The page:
Regarding the intervention group, we will perform genetic counselling besides standard FH patient education. In addition, a single qualified doctor will inform genetically estimated future cardiovascular risk based on the result of genetic testing. Genetic counselling will comprise the following: (1) genetic diagnosis; (2) outline of what FH is; (3) checking family history of hyperlipidaemia/cardiovascular diseases; (4) informing that the results of genetic testing could facilitate the research in this field and (5) explaining the physical/mental support system in our hospital. Of note, this counselling will be provided by a qualified physician of clinical genetics. In addition, we will inform ORs of future cardiovascular risk, based on the presence or absence of (1) a causal genetic variant and (2) a clinical sign (xanthomas and/or family history of FH) by using the original Japanese documents (online supplementary data 2).8 9 After counselling, we will set time to answer the queries of patients adequately, confirming their level of understanding.

Supplementary file 2

Regarding the control group, we will only disseminate standard FH patient education using the Japanese booklet for FH patient education according to the FH management guideline;1 this education will be provided by a clinical cardiology physician specialist. After the education, we will set time to answer the queries of patients adequately. After evaluating primary endpoint (24th week from randomisation), the control group will receive their genetic testing results and future cardiovascular risks via counselling as the intervention group receives.

Both groups will be followed-up until 48th weeks from randomisation. Furthermore, it will be possible to receive additional counselling and/or outpatient visit when patients want or are afraid of genetic testing regardless of the intervention or control groups during and after the trial.

Outcomes

The primary endpoint of this study is the plasma LDL cholesterol levels at 24 weeks. In addition, secondary endpoints assessed at 24 and 48 weeks are as follows: blood test results; smoking status; changes of lipid-lowering agents’ regimen and Patients Satisfaction Questionnaire Short Form (PSQ-18) scores between the intervention and control groups or among the four groups taking genetic testing results (positive/negative) into consideration ((1) intervention+positive; (2) intervention+negative; (3) control+positive and (4) control+negative).

Follow-up schedule

Table 1 lists the overall follow-up schedule for this study. Follow-up visits will be conducted in an outpatient clinic at the Kanazawa University Hospital. We will check patients’ background profiles, height, body weight, blood pressure (BP), heart rate (HR), subjective/objective symptoms, complete blood counts, chemistry, lipid profile, Lp(a), fasting glucose, haemoglobin A1C, lipid-lowering agents’ regimen, PSQ-18, smoking status and genetic testing. In addition, data regarding patients’ background profiles, including age, sex and medical history, will be obtained. We expect to arrange regular follow-up visits at 8 weeks (±14 days), 16 weeks (±14 days), 24 weeks (±14 days), 32 weeks (±14 days), 40 weeks (±14 days) and 48 weeks (±14 days) to evaluate patients’ body weight, BP/HR, symptoms, blood test results, prescription, adherence to prescribed medication by self-report, PSQ-18 and smoking status. Furthermore, we will evaluate the primary outcome at 24 weeks and recorded adverse events and concomitant medication throughout the trial.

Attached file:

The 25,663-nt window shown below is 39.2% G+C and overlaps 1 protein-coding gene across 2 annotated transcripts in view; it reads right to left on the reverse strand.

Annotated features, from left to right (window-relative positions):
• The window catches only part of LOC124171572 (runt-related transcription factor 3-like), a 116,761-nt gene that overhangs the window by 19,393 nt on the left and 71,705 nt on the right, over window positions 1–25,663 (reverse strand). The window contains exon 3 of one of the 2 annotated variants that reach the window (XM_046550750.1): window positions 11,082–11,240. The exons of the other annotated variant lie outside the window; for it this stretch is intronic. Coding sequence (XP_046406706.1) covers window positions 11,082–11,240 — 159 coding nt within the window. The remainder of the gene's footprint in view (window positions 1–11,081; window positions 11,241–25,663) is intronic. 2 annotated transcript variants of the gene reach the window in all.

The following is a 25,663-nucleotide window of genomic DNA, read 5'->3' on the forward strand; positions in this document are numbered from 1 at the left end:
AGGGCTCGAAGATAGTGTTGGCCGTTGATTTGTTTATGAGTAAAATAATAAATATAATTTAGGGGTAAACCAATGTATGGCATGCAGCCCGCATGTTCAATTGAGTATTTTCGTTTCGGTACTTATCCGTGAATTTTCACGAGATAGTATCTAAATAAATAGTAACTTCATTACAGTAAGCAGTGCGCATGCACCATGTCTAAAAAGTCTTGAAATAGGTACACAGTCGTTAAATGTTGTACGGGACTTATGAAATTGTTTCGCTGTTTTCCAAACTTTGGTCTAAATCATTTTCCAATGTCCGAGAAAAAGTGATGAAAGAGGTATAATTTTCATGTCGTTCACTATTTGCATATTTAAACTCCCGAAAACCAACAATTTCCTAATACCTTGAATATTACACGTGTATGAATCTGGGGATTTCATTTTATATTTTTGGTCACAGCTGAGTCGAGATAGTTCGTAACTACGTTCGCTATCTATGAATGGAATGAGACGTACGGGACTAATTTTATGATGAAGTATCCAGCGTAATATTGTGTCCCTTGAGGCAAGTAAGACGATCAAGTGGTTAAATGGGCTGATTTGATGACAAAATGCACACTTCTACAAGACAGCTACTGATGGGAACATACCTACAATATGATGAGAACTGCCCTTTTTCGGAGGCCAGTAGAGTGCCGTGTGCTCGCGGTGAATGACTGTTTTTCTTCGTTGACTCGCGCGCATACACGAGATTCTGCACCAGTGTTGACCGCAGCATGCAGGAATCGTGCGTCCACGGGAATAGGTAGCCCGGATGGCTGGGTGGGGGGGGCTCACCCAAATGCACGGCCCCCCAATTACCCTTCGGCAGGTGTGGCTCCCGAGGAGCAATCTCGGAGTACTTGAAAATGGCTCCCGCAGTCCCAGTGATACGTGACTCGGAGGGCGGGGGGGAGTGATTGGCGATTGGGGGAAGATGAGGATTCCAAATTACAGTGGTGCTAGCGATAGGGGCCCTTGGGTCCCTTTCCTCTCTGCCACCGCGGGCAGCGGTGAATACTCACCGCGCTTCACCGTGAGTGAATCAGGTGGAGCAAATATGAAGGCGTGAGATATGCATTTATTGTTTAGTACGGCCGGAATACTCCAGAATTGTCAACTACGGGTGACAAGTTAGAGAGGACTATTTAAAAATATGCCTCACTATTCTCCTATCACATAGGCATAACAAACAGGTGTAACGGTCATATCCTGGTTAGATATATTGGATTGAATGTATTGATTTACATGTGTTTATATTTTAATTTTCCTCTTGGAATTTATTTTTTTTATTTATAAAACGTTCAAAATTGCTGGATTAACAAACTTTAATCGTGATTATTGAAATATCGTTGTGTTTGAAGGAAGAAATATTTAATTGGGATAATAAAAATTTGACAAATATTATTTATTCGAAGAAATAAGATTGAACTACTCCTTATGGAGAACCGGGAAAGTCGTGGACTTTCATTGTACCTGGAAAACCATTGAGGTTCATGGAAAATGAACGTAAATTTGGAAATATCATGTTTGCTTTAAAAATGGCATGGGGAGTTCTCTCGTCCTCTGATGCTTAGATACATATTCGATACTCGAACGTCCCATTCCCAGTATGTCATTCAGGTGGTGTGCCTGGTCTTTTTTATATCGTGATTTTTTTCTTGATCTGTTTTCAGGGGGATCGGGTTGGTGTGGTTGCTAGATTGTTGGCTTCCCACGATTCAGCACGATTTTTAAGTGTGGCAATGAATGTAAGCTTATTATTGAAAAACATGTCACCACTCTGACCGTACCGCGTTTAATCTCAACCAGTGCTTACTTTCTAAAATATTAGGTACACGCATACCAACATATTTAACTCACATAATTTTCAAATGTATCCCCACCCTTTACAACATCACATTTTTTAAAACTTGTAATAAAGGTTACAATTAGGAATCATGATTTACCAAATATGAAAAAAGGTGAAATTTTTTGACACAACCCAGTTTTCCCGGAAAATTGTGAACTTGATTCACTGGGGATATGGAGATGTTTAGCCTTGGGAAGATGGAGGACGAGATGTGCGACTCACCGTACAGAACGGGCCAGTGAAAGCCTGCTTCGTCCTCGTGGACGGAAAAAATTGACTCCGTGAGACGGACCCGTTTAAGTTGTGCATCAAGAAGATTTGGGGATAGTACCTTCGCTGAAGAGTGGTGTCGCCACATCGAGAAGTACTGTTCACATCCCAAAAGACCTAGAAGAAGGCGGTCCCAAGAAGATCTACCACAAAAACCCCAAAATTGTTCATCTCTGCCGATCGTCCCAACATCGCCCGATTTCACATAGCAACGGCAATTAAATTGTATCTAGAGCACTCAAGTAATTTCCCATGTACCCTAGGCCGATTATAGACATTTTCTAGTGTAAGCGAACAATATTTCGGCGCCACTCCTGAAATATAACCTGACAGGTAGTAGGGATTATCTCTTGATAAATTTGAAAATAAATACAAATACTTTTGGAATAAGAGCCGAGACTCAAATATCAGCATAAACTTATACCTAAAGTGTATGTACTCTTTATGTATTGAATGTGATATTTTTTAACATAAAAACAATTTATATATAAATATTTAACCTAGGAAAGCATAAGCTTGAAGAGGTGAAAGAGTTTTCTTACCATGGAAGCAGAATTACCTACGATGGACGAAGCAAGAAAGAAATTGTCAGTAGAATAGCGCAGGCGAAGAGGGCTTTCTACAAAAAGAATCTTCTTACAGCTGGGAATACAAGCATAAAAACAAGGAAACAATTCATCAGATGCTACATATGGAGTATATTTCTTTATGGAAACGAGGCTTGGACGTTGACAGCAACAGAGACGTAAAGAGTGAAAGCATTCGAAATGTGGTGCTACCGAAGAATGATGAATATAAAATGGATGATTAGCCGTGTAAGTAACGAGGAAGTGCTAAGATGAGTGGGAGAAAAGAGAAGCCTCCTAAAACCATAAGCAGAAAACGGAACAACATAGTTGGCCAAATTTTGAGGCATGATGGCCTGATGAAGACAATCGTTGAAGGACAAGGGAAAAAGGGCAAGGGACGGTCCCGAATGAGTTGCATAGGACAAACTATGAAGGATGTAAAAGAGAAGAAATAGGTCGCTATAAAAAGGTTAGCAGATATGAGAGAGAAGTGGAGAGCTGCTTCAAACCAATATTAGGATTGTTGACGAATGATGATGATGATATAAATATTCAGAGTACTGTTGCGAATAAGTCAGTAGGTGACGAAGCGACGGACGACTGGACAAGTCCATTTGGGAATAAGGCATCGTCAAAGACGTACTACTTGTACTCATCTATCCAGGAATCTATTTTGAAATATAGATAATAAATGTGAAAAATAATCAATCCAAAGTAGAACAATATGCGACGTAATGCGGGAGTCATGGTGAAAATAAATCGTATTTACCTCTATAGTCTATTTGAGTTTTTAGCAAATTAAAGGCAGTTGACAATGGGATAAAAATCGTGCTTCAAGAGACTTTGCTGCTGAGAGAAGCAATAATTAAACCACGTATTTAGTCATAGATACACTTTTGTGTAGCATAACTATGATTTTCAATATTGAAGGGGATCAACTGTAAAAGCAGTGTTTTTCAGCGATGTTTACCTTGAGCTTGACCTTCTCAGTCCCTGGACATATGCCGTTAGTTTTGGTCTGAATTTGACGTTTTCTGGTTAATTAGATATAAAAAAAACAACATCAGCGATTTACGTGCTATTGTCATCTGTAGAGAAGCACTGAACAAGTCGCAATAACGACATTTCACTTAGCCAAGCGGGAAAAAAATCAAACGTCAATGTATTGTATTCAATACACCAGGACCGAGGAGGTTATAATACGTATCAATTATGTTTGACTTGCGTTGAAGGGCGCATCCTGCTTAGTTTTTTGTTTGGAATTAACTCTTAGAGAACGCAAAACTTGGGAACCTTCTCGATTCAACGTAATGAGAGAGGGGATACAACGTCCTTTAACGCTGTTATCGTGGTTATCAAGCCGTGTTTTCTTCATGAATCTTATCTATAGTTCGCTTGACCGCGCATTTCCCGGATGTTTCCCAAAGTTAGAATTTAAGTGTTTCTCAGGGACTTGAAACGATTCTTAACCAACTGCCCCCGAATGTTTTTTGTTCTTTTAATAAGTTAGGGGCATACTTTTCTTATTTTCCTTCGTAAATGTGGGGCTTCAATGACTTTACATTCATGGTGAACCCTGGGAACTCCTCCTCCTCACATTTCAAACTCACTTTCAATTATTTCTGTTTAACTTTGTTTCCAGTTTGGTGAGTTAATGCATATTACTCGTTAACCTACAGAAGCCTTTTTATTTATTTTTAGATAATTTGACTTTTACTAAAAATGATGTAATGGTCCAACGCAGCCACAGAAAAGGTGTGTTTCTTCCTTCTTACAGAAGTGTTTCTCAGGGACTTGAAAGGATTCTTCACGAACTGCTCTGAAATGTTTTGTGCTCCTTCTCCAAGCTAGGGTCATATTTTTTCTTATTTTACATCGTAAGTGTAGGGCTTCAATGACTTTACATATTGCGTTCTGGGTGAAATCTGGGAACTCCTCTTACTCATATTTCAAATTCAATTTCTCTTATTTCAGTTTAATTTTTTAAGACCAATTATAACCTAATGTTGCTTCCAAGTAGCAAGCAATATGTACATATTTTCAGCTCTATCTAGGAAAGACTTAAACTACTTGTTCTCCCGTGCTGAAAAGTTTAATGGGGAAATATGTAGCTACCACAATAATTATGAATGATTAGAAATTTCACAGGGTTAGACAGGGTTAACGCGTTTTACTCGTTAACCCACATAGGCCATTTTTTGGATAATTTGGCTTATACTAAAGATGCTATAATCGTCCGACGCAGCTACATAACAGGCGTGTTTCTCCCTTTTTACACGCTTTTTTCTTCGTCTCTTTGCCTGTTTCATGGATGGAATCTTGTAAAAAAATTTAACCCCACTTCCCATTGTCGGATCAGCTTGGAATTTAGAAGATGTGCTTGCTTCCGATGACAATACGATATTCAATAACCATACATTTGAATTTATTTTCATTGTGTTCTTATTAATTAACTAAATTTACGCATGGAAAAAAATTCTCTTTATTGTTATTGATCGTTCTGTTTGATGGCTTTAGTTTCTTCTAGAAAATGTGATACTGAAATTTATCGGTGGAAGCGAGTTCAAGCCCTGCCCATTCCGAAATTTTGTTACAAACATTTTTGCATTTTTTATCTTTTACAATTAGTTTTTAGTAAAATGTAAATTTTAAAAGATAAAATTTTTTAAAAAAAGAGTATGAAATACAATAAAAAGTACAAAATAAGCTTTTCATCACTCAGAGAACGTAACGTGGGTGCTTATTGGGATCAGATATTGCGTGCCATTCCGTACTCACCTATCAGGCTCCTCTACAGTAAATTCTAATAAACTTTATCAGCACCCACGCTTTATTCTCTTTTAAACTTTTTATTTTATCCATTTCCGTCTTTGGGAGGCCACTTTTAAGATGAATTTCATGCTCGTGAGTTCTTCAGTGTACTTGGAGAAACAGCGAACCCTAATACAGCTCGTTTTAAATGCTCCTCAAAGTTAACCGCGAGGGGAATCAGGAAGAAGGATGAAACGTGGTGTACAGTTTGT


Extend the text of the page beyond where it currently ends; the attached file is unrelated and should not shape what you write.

Data monitoring will be conducted by an independent monitoring staff. The trial institution will be monitored after the first randomisation and every 6 months until the case report form of the last participant is obtained. Trial database will also be monitored and reviewed by the staff and data queries will be raised if necessary.

Sample size and power

The plasma LDL cholesterol levels at 24 weeks are the primary endpoint of this study. Of note, the estimated difference in the LDL cholesterol level between the intervention and control groups was 15 mg/dL with a SD of 25. In the sample size calculation, we determined that the required patients per group were 44 with 95% CI and power of 80%. Moreover, we set the drop rate as 10% and approximately 100 patients with FH were required for this trial.

Randomisation

We will randomise patients with FH using an independent web-based randomisation system that included a minimisation algorithm balanced for age (≥50 years and <50 years), gender (male and female) and causative variant, positive or negative. This system automatically allocates patients’ to either the intervention or control groups. Only principal investigator, trial physicians and the clinical trial research coordinators have access to the clinical, laboratory and allocation data. Of note, researchers performing statistical analyses will be blinded to the allocation.

Statistical analysis

We will compare the outcomes between intervention and control groups. The baseline profiles are described by the mean and SD or median and quantiles (continuous variables) or proportion (categorical variables). In addition, we will assess the primary endpoint based on the intention-to-treat fashion, which was compared between the groups using the t-test. Moreover, we will compare secondary endpoints between the groups at each defined period using the t-test, Mann–Whitney U-test, Fisher’s exact test or linear or logistic regression adjusted by appropriate covariates. Finally, p<0.05 will be considered statistically significant for the primary endpoint. Statistical analysis will be performed using SAS V.9.3 (SAS Institute, Cary, North Carolina, USA) or R software V.3.4.1 or above (The R Project for Statistical Computing, Vienna, Austria).